Who Does She Thinks She Is?

I am an old soul. It matters not my age nor my global position; my heart has made a connection with one of the literary greats and I seek to introduce a man that few bother to understand. Henry would probably see me as one of the sillies, caught up too much in the ridiculousness that is modern life, but I desire to take a page from his book and simplify, simplify, simplify!

Thursday, May 31, 2012

That's What Friends Are For

She got me through Junior High School.  There was a whole shelf in the school library devoted to Louisa May Alcott, and I read them all.  One after another, after another. I didn't stop at Little Women.  I met the whole gang. At the time, I just considered Alcott to be a clever storyteller who knew how to tug at the heartstrings of a lonesome girl. And that was enough.

I have since come to appreciate her in a whole new way. As one of Concord, Massachusetts' favorite daughters, she was a contemporary and comrade of the great Transcendentalists, including Henry David Thoreau and Ralph Waldo Emerson, who were establishing themselves as some of the elite American thinkers of the Nineteenth Century.
Recently, at my daughter's suggestion, I revisited Louisa May Alcott's storytelling and buzzed through Eight Cousins and its sequel, Rose in Bloom. I enjoyed my visit with Rose and the boys.  It was interesting to approach the lovely stories from a different (older) perspective.  While I no longer held my breath with each twist and turn of the storyline, I still delighted in her well-drawn characters and portrayal of happy homes and familial affection.  These are feel-good stories.  They are what they are.

What did surprise me this time around was noting Louisa's blatant promotion of her neighbors.  In Rose in Bloom, which could be considered her handbook on how to be an exceptional, gracious, kind, charitable, virtuous, and noble young lady, she doesn't fail to give her suggestions on what well-read young people ought to be reading. In response to the suggestion that Mac seems to be generally uplifted and in good spirits, he credits his time spent considering the wisdom of Thoreau and Emerson:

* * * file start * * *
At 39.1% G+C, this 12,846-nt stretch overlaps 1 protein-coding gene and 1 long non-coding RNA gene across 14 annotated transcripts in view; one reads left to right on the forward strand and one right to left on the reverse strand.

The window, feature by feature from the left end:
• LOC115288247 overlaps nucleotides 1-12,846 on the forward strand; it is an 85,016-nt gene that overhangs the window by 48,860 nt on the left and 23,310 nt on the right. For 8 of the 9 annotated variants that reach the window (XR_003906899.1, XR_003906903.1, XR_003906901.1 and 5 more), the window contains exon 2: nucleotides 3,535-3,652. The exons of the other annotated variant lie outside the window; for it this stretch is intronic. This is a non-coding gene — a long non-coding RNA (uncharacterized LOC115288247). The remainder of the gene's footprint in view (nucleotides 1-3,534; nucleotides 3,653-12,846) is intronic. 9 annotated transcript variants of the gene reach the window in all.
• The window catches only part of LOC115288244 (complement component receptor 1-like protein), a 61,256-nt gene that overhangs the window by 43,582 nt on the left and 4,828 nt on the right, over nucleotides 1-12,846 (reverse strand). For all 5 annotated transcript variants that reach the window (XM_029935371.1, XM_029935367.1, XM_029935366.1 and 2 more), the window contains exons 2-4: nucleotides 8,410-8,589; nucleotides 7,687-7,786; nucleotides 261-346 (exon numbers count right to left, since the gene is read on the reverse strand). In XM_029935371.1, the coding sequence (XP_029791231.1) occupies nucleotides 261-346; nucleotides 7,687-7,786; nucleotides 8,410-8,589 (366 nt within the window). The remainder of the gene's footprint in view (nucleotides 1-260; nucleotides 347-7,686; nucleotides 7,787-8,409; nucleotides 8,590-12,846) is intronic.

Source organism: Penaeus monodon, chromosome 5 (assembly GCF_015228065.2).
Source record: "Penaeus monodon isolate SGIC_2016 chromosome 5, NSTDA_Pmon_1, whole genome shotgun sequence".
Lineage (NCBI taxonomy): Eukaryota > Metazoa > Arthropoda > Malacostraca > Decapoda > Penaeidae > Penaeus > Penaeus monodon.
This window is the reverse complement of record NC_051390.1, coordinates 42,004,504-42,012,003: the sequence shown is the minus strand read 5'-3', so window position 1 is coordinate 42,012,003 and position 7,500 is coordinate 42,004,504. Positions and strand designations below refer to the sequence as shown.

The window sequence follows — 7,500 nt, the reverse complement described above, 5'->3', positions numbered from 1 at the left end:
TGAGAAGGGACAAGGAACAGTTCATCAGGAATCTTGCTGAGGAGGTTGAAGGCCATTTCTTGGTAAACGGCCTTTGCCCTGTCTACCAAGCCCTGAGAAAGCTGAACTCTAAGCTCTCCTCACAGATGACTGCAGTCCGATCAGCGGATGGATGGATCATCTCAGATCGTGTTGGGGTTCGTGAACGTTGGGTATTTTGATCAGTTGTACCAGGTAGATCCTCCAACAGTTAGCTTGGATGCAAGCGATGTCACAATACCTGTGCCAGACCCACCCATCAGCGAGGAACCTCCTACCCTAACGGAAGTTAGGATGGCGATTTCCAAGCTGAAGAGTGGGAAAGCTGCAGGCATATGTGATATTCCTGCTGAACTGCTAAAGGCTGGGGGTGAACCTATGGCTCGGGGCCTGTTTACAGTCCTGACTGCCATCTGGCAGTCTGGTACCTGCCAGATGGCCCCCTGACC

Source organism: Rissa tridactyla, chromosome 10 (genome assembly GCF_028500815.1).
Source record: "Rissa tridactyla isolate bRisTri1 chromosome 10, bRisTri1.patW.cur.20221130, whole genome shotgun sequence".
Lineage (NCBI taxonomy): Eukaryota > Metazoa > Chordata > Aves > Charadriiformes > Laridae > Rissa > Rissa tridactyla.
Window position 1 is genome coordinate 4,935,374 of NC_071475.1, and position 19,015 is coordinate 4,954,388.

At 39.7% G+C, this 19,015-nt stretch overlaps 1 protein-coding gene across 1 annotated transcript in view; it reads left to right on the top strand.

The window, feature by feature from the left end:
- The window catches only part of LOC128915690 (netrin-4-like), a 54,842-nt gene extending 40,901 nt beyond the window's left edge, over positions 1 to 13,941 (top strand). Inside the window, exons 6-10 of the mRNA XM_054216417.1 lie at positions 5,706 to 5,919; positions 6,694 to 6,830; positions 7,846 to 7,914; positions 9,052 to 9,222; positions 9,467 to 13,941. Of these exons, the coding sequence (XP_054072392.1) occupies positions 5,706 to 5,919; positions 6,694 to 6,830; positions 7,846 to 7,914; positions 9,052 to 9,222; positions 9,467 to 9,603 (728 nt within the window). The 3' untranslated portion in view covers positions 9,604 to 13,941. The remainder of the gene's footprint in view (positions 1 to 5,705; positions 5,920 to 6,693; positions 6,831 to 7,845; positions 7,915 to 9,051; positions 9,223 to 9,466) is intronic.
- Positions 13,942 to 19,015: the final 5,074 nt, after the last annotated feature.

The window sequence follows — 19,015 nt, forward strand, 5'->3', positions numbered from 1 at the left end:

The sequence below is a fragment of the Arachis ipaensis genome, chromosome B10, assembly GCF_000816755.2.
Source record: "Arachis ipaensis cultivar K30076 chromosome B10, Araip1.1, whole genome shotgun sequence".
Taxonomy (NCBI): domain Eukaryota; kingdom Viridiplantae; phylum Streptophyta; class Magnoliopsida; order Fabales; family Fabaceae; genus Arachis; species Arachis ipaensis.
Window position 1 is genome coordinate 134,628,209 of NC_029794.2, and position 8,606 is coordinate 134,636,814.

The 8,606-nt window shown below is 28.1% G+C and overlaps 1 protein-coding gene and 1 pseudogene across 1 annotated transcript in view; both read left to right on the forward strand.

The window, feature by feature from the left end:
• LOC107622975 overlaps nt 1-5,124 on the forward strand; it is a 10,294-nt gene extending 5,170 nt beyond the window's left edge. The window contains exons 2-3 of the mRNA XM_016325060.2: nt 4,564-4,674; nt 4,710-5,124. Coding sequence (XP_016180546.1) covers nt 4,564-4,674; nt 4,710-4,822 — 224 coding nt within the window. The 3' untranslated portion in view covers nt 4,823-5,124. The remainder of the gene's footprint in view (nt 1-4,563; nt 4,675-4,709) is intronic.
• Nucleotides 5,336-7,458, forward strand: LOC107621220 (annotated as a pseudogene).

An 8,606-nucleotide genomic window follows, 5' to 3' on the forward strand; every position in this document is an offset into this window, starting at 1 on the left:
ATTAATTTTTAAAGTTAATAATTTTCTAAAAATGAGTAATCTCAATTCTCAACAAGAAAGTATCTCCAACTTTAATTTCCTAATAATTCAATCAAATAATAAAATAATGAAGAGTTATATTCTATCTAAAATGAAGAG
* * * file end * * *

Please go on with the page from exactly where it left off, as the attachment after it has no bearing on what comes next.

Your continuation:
"'It is the good company I've been keeping, if anything.  A fellow can't spend 'A Week' with Thoreau and not be the better for it.  I'm glad I show it, because in the scramble life is to most of us, even an hour with such a sane, simple, and sagacious soul as his must help one,' said Mac, taking a much worn book out of his pocket with the air of introducing a dear and honored friend."

Rose's response (which I can't help thinking would be Louisa's as well):

"I've read bits, and like them, they are so original and fresh and sometimes droll."

Then when his little friend expressed some uncertainly in her future, Mac prescribes more of that 'best medicine' that he had encountered:

"He felt a curious desire to help in some way, and could think of none better than to offer her what he had found most helpful to himself.  Picking up another book, he opened it at a place where an oak leaf lay and, handing it to her, said, as if presenting something very excellent and precious:  'If you want to be ready to take whatever comes in a brave and noble way, read that, and the one where the page is turned down.'"

He handed her a copy of the Essays of Ralph Waldo Emerson.

"'I never dared to read these Essays, because I thought they were too wise for me,' Rose admits hesitantly.

"'The wisest things are sometimes the simplest, I think.  Everyone welcomes light and air, and cannot do without them, yet very few could explain them truly.  I don't ask you to read or understand all of that, don't myself, but I do recommend 'Self-Reliance', 'Heroism', 'Love' and 'Friendship.'"

I must echo Mac's suggestion.  And Louisa's.

The combined writings of these two men provide enough wisdom for the ages.  They are timeless and offer a bit of sanity in a world that often forgets to stop and smell the roses.  I imagine that Louisa's time spent with her great mentors contributed to her boldness in pursuing what she loved. 

How could she repay them? 

Why, a shameless plug, of course!

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